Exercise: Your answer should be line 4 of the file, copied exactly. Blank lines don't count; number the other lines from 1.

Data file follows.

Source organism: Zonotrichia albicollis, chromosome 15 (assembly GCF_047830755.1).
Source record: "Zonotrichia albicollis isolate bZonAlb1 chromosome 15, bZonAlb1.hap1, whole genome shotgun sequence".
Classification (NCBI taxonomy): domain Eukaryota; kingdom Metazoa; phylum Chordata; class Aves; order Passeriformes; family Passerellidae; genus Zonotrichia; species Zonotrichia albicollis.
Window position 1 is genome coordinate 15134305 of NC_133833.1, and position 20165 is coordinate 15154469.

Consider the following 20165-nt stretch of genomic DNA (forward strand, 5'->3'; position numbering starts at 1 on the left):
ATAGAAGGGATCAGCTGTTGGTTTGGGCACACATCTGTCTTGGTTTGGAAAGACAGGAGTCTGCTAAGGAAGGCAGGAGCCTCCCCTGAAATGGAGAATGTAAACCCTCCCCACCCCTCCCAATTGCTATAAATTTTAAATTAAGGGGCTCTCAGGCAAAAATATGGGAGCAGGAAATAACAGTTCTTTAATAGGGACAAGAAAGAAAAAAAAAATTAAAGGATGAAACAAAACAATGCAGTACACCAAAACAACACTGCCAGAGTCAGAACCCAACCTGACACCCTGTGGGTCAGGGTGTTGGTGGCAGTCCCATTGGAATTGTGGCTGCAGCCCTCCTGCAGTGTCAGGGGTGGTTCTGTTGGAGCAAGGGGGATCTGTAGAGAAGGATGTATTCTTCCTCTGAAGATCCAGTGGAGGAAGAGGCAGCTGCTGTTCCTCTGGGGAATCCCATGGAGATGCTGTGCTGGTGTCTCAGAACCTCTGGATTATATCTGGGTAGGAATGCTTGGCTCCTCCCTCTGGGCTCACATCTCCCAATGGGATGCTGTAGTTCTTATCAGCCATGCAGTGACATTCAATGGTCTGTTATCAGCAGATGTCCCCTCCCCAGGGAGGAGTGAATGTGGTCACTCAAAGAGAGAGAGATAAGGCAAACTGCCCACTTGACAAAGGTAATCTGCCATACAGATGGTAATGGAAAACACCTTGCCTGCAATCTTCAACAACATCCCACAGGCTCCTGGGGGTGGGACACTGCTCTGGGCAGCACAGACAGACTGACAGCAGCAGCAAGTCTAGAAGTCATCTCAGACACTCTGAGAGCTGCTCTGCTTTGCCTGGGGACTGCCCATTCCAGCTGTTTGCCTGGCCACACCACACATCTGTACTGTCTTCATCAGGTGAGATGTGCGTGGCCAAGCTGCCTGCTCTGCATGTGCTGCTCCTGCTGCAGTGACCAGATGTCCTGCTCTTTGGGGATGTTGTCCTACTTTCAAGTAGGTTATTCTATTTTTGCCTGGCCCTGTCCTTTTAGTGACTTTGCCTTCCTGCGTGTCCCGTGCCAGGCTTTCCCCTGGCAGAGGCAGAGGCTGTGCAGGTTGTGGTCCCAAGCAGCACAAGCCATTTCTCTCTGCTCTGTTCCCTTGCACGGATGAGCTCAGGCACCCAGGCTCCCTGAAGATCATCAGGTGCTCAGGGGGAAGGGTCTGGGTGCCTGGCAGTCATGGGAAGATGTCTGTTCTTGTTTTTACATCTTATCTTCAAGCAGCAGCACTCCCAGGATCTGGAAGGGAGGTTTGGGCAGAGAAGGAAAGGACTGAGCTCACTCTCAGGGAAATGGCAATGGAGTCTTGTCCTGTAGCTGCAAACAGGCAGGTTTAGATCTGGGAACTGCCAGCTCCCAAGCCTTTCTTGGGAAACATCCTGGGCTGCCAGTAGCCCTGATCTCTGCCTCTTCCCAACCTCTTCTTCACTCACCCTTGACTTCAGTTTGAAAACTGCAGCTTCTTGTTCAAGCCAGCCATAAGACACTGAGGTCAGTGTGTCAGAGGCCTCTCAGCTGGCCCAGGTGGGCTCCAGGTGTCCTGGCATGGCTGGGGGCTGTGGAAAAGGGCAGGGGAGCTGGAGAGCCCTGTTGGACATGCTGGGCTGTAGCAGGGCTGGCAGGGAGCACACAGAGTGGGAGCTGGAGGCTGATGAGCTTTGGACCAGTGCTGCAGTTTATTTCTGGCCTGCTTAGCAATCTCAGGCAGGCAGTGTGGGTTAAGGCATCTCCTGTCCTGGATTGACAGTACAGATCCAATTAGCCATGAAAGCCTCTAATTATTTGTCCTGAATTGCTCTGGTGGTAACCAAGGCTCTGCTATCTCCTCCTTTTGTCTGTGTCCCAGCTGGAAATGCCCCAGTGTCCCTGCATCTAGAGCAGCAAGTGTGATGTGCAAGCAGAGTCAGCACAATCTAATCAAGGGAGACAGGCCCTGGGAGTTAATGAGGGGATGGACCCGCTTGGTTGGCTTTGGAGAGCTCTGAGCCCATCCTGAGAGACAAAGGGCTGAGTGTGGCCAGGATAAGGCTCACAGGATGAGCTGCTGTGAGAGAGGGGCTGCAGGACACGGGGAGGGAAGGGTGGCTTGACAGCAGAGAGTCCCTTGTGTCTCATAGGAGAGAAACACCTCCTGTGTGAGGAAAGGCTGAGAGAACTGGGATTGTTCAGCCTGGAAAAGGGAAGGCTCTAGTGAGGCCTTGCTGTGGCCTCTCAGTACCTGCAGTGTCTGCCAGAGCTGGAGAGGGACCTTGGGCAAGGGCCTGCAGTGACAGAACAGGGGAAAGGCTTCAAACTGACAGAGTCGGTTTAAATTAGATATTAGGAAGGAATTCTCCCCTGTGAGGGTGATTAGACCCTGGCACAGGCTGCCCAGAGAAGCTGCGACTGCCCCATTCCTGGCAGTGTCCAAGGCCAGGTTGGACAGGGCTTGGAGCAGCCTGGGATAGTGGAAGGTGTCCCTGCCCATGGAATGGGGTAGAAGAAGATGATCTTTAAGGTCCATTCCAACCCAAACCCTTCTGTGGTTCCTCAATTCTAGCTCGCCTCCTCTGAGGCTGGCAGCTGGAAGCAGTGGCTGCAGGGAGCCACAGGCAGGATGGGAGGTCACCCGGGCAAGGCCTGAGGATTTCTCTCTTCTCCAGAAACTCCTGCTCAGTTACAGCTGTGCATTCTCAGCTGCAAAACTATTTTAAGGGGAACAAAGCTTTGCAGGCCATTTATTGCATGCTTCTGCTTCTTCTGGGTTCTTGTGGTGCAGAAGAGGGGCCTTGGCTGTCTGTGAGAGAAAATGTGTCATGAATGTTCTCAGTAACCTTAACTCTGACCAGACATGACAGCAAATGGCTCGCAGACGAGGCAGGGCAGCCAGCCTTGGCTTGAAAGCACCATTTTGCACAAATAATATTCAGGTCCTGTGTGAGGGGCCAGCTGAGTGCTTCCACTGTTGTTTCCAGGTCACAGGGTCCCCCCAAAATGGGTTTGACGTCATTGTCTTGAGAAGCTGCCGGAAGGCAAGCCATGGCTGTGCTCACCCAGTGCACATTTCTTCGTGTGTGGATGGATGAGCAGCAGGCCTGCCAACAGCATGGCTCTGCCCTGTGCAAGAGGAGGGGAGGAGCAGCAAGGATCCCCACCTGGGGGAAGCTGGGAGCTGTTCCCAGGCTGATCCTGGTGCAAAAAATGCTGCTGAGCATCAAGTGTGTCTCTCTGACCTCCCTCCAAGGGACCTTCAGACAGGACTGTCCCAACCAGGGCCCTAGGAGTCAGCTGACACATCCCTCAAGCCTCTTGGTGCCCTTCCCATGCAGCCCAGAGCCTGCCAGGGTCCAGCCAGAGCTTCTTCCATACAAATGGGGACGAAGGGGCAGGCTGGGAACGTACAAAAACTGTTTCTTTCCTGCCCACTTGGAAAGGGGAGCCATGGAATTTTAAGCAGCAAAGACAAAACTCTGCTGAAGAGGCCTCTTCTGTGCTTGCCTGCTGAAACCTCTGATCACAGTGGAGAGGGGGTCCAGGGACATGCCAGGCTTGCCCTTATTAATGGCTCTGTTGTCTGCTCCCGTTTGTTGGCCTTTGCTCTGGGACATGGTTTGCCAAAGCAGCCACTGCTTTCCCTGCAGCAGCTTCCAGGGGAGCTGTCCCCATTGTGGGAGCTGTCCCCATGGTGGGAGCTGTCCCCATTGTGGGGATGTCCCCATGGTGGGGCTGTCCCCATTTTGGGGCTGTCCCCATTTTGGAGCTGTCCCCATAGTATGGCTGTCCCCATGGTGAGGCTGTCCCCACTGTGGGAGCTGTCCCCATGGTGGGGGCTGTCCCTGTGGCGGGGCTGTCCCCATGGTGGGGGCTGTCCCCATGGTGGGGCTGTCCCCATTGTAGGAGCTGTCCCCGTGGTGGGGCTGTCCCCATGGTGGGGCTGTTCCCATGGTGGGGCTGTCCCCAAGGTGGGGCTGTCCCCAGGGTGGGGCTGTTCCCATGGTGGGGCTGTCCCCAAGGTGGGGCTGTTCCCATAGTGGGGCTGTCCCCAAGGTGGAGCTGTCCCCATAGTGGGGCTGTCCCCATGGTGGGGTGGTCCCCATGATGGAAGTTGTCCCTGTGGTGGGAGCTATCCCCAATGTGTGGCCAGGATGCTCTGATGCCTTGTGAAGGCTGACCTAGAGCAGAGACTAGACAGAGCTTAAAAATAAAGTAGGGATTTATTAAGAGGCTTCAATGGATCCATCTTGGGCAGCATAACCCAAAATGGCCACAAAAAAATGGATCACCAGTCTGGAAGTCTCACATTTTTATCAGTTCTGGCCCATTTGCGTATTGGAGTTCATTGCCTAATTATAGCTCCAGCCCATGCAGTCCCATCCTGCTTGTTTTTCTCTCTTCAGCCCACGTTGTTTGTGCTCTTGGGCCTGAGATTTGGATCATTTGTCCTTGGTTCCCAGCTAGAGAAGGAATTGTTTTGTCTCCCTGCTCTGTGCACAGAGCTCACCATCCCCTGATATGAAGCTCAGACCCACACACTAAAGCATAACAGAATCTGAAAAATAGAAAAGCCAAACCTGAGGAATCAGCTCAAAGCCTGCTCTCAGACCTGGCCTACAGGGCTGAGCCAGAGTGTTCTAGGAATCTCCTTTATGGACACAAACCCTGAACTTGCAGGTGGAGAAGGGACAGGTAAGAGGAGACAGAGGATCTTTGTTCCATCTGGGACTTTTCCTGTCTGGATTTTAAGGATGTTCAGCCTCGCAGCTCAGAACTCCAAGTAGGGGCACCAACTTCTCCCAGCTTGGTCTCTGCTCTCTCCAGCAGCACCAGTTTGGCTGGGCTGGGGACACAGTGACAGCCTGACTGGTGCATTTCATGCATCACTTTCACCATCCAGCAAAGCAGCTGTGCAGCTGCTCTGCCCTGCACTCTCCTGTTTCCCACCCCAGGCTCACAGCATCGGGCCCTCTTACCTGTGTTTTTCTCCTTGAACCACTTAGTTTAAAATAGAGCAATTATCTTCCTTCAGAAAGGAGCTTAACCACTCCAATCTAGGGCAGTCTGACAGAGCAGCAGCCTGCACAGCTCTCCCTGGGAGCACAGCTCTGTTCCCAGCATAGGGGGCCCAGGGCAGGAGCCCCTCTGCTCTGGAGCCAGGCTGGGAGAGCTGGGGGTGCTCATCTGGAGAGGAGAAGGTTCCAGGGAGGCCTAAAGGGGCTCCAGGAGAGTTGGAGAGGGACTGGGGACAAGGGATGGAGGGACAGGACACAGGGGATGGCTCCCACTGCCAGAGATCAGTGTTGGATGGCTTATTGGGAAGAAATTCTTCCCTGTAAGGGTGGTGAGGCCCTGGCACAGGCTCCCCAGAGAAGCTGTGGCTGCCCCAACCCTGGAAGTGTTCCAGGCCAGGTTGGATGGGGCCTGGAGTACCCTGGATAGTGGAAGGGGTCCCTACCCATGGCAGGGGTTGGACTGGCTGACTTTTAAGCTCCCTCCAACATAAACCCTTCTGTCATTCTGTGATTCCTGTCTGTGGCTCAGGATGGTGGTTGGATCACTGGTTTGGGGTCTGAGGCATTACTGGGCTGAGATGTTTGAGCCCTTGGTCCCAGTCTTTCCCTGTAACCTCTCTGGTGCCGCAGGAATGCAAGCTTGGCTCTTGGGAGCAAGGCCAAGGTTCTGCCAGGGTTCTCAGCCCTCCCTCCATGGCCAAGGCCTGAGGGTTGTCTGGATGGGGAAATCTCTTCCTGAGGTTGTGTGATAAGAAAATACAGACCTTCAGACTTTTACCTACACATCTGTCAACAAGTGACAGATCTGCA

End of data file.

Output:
Window position 1 is genome coordinate 15134305 of NC_133833.1, and position 20165 is coordinate 15154469.